The Mets and the Phillies had done this before in Flushing. On Father’s Day in 1964, Philadelphia’s Jim Bunning twirled an ideal game against the Mets at Shea Stadium. Bunning needed only 90 pitches in an effort now memorialized in Cooperstown, N.Y., on his Hall of Fame plaque.
If Bunning’s game was a masterpiece for a museum, Friday’s was something more fitted to the refrigerator door. Each are artworks. One is just slightly less perfect.
Mets 3, Phillies 0 | Box Rating | Play-by-Play
It took five Mets pitchers and 159 total pitches to no-hit the Phillies on Friday, winning by 3-0 at Citi Field. The starter, Tylor Megill, was pulled after 88 pitches and five innings. A bullpen relay of Drew Smith, Joely Rodríguez, Seth Lugo and Edwin Díaz finished it up, with the pitchers combining to issue six walks along the best way.
It added as much as the primary no-hitter within the majors this season, the seventeenth ever with multiple pitcher and the primary with precisely five. The 159 pitches are probably the most for a no-hitter since at the least 1988, when pitch-count data became widely available.
Smith, Rodríguez and Lugo said they were unaware of the no-hitter until the ninth inning. Seated with them at a postgame news conference, Díaz was incredulous: “So no person knew but me?” he said.
By the ultimate three outs, in fact, everybody knew. And as clunky because the box rating looks, Díaz ended the evening with a flurry of dominance, striking out three All-Stars — Bryce Harper, Nick Castellanos and J.T. Realmuto — with hard, biting sliders.
The players burst onto the sphere, mobbing Díaz and showering one another with sunflower seeds. The victory lifted the Mets’ record to 15-6, one of the best within the majors. They’ve not lost a series yet.
“Probably the most impressive a part of our team is, if it’s not one guy that’s going to get you, it’s one other guy,” catcher James McCann said. “And that’s form of what you see tonight — guys picking up one another coming out of the pen, putting up more zeroes in multiple columns. That’s form of been the identity of our team early within the yr. It’s been a full team effort.”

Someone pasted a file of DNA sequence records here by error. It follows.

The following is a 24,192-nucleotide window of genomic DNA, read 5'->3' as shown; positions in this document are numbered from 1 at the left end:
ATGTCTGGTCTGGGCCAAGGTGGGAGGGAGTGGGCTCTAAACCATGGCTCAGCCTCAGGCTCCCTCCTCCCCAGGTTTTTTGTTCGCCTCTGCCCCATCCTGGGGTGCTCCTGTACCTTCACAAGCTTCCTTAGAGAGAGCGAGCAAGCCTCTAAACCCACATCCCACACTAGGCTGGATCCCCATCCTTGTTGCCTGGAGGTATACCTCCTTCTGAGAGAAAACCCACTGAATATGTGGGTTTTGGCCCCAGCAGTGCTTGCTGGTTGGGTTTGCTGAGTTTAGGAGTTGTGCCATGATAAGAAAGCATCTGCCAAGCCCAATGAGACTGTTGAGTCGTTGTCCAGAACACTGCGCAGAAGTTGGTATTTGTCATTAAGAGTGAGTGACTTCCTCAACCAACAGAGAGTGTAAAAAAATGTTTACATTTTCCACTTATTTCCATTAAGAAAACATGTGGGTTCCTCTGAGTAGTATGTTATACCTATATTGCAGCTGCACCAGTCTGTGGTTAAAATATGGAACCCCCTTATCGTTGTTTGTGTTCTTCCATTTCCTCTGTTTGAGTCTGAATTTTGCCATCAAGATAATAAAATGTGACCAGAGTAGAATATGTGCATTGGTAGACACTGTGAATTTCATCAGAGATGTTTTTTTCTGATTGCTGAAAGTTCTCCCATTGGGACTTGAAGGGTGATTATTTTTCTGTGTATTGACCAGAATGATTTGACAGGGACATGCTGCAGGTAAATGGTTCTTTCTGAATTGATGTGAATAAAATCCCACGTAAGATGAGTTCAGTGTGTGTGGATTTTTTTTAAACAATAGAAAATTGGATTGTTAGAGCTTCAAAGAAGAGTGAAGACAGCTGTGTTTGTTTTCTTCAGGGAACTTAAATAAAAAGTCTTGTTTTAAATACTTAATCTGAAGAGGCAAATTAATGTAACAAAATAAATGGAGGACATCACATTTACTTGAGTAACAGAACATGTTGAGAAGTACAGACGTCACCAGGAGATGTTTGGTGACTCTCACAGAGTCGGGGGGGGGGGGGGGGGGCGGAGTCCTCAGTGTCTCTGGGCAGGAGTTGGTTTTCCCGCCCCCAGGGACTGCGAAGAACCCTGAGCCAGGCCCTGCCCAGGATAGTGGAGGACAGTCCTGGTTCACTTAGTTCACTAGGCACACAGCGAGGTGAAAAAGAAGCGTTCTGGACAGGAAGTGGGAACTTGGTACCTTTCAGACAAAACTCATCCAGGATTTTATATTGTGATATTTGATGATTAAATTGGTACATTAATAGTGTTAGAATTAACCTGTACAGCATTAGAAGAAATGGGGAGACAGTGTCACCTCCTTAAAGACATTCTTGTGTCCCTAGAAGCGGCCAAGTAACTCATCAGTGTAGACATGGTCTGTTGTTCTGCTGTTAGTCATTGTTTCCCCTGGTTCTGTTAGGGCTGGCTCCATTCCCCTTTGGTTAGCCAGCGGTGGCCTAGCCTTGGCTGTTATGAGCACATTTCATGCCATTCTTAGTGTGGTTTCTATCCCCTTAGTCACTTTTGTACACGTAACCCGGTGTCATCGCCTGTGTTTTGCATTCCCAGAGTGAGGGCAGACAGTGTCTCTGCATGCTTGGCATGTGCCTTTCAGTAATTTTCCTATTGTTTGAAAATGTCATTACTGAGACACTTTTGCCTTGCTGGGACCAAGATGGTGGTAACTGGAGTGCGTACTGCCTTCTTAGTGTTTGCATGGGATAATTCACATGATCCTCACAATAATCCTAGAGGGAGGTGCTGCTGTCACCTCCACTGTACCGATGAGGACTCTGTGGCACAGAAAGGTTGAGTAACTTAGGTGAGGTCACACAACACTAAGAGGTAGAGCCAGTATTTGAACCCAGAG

Megill is now 4-0 with a 1.93 earned run average, numbers befitting Jacob deGrom, the injured ace he has replaced within the rotation. Megill said he had never been a part of a no-hitter at any level, and center fielder Brandon Nimmo — who dove to catch a sinking liner by Jean Segura within the third inning — had not, either.
McCann had, in 2020, when he caught Lucas Giolito’s complete-game no-hitter for the Chicago White Sox. But that game, McCann noted, was played without fans due to pandemic restrictions. The Mets sold 32,416 tickets for Friday’s game, and McCann made adjustments for the noise.
When Díaz arrived on the mound for the ninth, McCann told him he would use traditional signs — with fingers, that’s — as an alternative of the brand new PitchCom system, which sends the signs audibly, through a receiver within the pitcher’s cap.
“It’s going to be loud,” McCann warned Díaz, who was wanting to finish off hitters with the slider.
“It was really good today,” said Díaz, who has 17 strikeouts in 10 innings this season. “Within the bullpen, it was nasty. I knew he would call the slider loads because I’m facing the guts of the order.”
Lugo, who got the last two outs of the eighth, had retreated to the burden room for the ninth inning. While Díaz warmed up, Lugo noticed on the Mets’ broadcast — called by Gary Cohen, who was celebrating his sixty fourth birthday — that the Phillies had gotten no hits.
“Drew, don’t say nothing, but look,” Lugo told Smith. “We want to get outside.”
So that they crowded into the dugout with their teammates, including Pete Alonso, who had homered within the sixth inning but was removed for defense within the ninth. Alonso said the dugout felt like a soda can, shaken up but still capped, able to explode. The closest he had ever come to experiencing a no-hitter, Alonso said, was watching highlights on television.
“You get this, like, super-tingly feeling of pleasure,” he said. “You’re like, I hope that is it, I hope he doesn’t hit a broken-bat duck fart over anyone’s head or anything. You’re just praying, like, please, please, please let this occur.”
For a long time, those prayers were never answered for the Mets. It took them until their 51st season, in 2012, to get their first no-hitter — by Johan Santana, also on a Friday at Citi Field. Santana threw 134 pitches, including one which was stung by the St. Louis Cardinals’ Carlos Beltran. It landed in fair territory but was called foul, preserving Santana’s gem.
After so many near-misses — including two bids by Tom Seaver broken up within the ninth inning — the Mets were probably due for a cosmic break. However the postscript was sobering for Santana, who made only 10 more starts within the majors, with an 8.27 E.R.A., before shoulder trouble ended his profession.
The Mets are taking no probabilities with Megill, who has made 23 major league starts and never yet thrown 100 pitches. They needed to make use of Rodríguez and Lugo, Manager Buck Showalter said, because neither had pitched shortly. Those pitchers did their job, and Smith and Díaz were simply overwhelming, fanning seven of the eight batters they faced.
It is way too early to say, for certain, that things are finally breaking the Mets’ way. However the team has played 9,507 games in its history and Friday’s was just the second no-hitter. As imperfect because it was, the achievement was something that the players, the fans — and broadcasters turning 64 — will remember once they become older, losing their hair, a few years from now.